Share this article
Michael Haugen | July 12, 2016
In this edition of the ‘The Federalist Radio Hour,’ senior writer Mary Katherine Ham interviews Steven Teles, associate professor of political science at Johns Hopkins University and author of Prison Break: How Conservatives Turned Against Mass Incarceration, about how conservatives began questioning the “tough on crime” mantra that had come to define the movement for previous generations, in favor of casting a more critical eye towards the inefficiency and poor outcomes of America’s corrections systems.
Part of the discussion revolved around major players involved in cultivating a paradigm shift among policymakers surrounding crime and incarceration—at both the state and federal levels. Teles describes the significant efforts of early Right on Crime signatory Chuck Colson in providing a strong evangelical justification for engaging in justice reform following his incarceration as part of the Watergate incident. He also highlights the work of former California legislator Pat Nolan, who has been instrumental in forging relationships among influential national stakeholders, who have proved well-positioned to spread a reform message to much of the country.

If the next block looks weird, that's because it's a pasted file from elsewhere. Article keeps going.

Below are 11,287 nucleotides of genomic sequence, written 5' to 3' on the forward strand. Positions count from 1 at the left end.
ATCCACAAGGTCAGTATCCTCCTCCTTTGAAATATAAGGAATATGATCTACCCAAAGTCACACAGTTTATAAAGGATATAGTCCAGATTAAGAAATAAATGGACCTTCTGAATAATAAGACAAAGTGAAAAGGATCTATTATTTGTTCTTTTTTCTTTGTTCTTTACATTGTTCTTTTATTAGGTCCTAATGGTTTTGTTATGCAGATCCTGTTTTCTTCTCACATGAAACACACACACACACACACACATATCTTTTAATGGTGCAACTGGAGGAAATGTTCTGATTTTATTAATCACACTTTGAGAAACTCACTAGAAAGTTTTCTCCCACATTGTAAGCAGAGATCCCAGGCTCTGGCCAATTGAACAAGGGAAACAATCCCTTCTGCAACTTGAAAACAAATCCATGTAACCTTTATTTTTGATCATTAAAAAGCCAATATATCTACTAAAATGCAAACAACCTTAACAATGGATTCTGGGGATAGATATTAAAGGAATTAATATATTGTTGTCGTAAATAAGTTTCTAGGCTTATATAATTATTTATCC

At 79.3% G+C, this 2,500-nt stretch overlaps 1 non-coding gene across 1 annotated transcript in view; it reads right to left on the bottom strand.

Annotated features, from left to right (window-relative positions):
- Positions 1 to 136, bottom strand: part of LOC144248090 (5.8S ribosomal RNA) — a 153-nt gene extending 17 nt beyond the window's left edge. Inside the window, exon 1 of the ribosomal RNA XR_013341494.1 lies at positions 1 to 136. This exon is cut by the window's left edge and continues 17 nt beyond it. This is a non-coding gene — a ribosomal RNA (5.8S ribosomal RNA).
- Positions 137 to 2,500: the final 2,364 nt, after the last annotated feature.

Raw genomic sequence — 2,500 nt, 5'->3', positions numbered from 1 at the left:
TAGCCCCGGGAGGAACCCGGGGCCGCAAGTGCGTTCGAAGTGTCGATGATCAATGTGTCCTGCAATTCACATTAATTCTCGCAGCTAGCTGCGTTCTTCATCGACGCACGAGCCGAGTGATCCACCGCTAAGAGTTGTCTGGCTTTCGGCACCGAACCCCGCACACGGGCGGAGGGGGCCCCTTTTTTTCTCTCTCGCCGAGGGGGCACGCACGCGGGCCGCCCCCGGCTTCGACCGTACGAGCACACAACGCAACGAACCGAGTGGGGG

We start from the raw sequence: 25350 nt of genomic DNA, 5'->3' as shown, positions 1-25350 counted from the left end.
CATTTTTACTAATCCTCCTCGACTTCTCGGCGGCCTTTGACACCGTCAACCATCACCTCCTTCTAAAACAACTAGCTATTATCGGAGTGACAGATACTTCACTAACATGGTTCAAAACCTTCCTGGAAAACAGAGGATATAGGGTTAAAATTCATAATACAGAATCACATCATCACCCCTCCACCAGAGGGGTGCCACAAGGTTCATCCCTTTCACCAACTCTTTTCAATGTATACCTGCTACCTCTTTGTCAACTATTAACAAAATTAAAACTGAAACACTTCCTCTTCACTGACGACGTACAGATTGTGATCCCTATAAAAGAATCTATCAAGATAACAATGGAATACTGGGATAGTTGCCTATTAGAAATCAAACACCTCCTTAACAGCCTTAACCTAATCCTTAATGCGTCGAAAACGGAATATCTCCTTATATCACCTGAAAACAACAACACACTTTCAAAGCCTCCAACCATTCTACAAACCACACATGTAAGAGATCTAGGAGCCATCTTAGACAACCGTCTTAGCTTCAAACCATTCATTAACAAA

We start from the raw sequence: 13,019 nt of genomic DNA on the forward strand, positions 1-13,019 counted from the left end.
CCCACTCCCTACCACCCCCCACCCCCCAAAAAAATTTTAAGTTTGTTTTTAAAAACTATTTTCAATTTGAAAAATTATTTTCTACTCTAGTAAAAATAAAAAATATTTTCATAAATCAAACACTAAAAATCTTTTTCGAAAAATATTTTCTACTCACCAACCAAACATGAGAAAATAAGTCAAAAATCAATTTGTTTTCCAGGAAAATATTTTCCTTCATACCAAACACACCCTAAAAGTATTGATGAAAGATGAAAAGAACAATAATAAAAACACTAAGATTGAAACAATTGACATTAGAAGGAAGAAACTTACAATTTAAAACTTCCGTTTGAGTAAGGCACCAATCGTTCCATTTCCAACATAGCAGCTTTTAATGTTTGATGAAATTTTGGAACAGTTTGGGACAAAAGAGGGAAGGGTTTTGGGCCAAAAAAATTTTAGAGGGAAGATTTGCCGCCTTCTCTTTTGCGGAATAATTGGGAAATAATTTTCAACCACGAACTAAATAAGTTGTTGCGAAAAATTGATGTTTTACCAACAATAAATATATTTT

Teles also explains the environment in Texas that lead then-House Corrections Committee Chairman Jerry Madden—now a Right on Crime senior fellow—to begin curbing the state’s expected growth in prison population, instead investing in an expansion of alternatives to incarceration, such as drug courts and improved probation and parole practices. The reforms advanced by Madden, the Texas Public Policy Foundation—who, through the work of Marc Levin, realized the opportunity such reforms could present for Texas and conservative thought nationwide—and others in 2007 helped Texas save or defer at least $2 billion dollars, and has emboldened other conservative red states to examine their own corrections systems for substantial reform.
Mary Katherine Ham’s full interview with Teles can be found below: